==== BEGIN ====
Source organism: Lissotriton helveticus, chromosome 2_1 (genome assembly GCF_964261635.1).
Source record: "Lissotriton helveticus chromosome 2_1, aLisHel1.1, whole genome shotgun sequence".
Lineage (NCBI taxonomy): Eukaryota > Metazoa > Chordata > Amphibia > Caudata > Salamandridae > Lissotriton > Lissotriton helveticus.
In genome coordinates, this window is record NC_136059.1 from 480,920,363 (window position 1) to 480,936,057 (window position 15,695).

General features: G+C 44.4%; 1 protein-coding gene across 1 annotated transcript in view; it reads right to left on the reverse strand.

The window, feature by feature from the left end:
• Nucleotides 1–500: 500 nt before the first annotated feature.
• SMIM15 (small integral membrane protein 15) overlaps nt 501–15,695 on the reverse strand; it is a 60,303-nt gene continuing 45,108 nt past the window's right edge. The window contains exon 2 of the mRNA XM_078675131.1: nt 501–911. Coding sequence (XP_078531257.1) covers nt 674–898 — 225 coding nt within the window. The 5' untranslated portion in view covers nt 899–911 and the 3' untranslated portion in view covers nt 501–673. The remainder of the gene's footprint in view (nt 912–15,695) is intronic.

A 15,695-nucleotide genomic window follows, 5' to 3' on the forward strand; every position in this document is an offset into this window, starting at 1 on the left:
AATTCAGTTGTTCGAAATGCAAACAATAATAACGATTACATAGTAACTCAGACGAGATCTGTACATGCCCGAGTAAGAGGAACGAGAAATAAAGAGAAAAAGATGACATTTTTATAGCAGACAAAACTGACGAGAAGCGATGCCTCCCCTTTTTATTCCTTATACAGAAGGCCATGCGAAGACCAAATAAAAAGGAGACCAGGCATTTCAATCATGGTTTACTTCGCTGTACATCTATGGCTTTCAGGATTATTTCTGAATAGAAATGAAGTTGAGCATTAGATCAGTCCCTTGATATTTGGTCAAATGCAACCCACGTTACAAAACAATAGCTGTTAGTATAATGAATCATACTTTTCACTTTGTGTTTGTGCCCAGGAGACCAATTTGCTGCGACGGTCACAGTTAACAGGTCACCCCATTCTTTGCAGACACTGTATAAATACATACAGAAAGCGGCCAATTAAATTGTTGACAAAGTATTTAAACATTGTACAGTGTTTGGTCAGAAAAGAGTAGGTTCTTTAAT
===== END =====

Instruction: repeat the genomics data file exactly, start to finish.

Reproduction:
Source organism: Lissotriton helveticus, chromosome 2_1 (genome assembly GCF_964261635.1).
Source record: "Lissotriton helveticus chromosome 2_1, aLisHel1.1, whole genome shotgun sequence".
Lineage (NCBI taxonomy): Eukaryota > Metazoa > Chordata > Amphibia > Caudata > Salamandridae > Lissotriton > Lissotriton helveticus.
In genome coordinates, this window is record NC_136059.1 from 480,920,363 (window position 1) to 480,936,057 (window position 15,695).

General features: G+C 44.4%; 1 protein-coding gene across 1 annotated transcript in view; it reads right to left on the reverse strand.

The window, feature by feature from the left end:
• Nucleotides 1–500: 500 nt before the first annotated feature.
• SMIM15 (small integral membrane protein 15) overlaps nt 501–15,695 on the reverse strand; it is a 60,303-nt gene continuing 45,108 nt past the window's right edge. The window contains exon 2 of the mRNA XM_078675131.1: nt 501–911. Coding sequence (XP_078531257.1) covers nt 674–898 — 225 coding nt within the window. The 5' untranslated portion in view covers nt 899–911 and the 3' untranslated portion in view covers nt 501–673. The remainder of the gene's footprint in view (nt 912–15,695) is intronic.

A 15,695-nucleotide genomic window follows, 5' to 3' on the forward strand; every position in this document is an offset into this window, starting at 1 on the left:
AATTCAGTTGTTCGAAATGCAAACAATAATAACGATTACATAGTAACTCAGACGAGATCTGTACATGCCCGAGTAAGAGGAACGAGAAATAAAGAGAAAAAGATGACATTTTTATAGCAGACAAAACTGACGAGAAGCGATGCCTCCCCTTTTTATTCCTTATACAGAAGGCCATGCGAAGACCAAATAAAAAGGAGACCAGGCATTTCAATCATGGTTTACTTCGCTGTACATCTATGGCTTTCAGGATTATTTCTGAATAGAAATGAAGTTGAGCATTAGATCAGTCCCTTGATATTTGGTCAAATGCAACCCACGTTACAAAACAATAGCTGTTAGTATAATGAATCATACTTTTCACTTTGTGTTTGTGCCCAGGAGACCAATTTGCTGCGACGGTCACAGTTAACAGGTCACCCCATTCTTTGCAGACACTGTATAAATACATACAGAAAGCGGCCAATTAAATTGTTGACAAAGTATTTAAACATTGTACAGTGTTTGGTCAGAAAAGAGTAGGTTCTTTAAT